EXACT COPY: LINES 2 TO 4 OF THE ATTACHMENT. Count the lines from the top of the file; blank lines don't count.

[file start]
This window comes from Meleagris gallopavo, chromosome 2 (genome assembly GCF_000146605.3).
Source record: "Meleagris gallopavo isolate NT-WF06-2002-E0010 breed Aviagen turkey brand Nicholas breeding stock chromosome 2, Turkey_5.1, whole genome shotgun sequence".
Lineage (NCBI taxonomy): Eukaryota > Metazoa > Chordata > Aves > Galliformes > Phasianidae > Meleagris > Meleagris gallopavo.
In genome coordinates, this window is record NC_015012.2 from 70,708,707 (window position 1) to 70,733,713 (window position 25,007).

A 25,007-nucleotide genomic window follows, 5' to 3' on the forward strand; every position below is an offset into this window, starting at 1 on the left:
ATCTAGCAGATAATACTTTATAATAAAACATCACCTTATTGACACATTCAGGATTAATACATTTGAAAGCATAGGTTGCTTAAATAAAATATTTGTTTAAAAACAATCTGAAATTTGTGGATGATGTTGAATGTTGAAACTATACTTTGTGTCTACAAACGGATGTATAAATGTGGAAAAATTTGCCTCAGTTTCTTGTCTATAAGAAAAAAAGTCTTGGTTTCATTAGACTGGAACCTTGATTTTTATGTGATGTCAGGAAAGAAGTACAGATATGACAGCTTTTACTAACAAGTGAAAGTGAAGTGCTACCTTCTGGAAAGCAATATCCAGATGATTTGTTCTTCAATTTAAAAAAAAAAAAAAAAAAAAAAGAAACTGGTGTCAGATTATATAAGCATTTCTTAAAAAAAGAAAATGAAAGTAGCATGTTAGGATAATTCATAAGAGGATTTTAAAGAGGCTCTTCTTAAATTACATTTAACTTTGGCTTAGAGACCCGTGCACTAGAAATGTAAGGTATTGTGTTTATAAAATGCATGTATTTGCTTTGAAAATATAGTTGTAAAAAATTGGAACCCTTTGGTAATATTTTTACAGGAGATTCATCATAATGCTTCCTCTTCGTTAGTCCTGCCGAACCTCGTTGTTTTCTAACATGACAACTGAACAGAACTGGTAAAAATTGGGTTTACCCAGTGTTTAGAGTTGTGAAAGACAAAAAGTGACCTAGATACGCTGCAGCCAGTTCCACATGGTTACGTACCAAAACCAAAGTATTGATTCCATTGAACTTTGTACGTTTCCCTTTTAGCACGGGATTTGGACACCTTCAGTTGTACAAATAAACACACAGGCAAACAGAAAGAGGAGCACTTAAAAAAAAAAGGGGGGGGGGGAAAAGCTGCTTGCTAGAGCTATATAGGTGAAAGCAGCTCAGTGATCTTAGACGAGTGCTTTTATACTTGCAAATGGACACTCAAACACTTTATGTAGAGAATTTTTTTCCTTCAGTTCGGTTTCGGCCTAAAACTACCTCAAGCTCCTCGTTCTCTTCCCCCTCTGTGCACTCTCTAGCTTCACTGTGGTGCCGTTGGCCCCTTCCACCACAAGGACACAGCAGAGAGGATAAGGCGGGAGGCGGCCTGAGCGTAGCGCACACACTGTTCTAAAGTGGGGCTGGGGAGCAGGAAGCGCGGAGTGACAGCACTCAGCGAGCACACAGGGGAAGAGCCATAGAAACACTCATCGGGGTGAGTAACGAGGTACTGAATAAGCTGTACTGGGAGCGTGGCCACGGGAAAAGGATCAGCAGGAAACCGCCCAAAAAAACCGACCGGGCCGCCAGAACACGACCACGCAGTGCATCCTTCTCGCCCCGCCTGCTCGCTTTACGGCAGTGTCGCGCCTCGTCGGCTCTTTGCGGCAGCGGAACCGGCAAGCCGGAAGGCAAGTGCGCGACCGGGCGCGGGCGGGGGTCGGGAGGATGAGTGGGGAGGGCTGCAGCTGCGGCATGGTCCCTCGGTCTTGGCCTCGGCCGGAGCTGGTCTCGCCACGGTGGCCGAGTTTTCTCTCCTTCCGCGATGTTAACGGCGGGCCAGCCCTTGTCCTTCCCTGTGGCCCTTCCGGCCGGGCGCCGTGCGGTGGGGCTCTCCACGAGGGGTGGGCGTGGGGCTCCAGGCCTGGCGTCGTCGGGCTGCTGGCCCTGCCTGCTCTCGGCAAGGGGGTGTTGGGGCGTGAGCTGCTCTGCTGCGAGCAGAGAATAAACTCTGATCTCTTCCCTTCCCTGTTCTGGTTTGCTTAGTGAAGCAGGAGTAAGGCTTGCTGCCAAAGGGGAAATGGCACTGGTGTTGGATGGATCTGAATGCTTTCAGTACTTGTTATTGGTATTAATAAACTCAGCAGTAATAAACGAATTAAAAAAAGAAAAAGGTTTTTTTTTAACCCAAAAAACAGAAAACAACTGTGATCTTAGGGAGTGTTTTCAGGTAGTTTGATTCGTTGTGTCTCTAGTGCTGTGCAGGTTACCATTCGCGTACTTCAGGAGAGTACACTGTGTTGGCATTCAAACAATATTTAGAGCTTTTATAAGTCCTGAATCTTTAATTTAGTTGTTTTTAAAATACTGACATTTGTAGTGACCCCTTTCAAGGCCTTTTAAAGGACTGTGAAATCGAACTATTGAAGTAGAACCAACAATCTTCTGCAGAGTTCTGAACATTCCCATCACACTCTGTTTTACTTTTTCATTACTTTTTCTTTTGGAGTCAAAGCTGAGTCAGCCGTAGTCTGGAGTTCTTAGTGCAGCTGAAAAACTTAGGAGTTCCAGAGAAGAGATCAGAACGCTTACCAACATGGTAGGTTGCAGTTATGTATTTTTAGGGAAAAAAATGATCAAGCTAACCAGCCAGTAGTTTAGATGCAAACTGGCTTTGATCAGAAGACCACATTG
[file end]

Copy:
Source record: "Meleagris gallopavo isolate NT-WF06-2002-E0010 breed Aviagen turkey brand Nicholas breeding stock chromosome 2, Turkey_5.1, whole genome shotgun sequence".
Lineage (NCBI taxonomy): Eukaryota > Metazoa > Chordata > Aves > Galliformes > Phasianidae > Meleagris > Meleagris gallopavo.
In genome coordinates, this window is record NC_015012.2 from 70,708,707 (window position 1) to 70,733,713 (window position 25,007).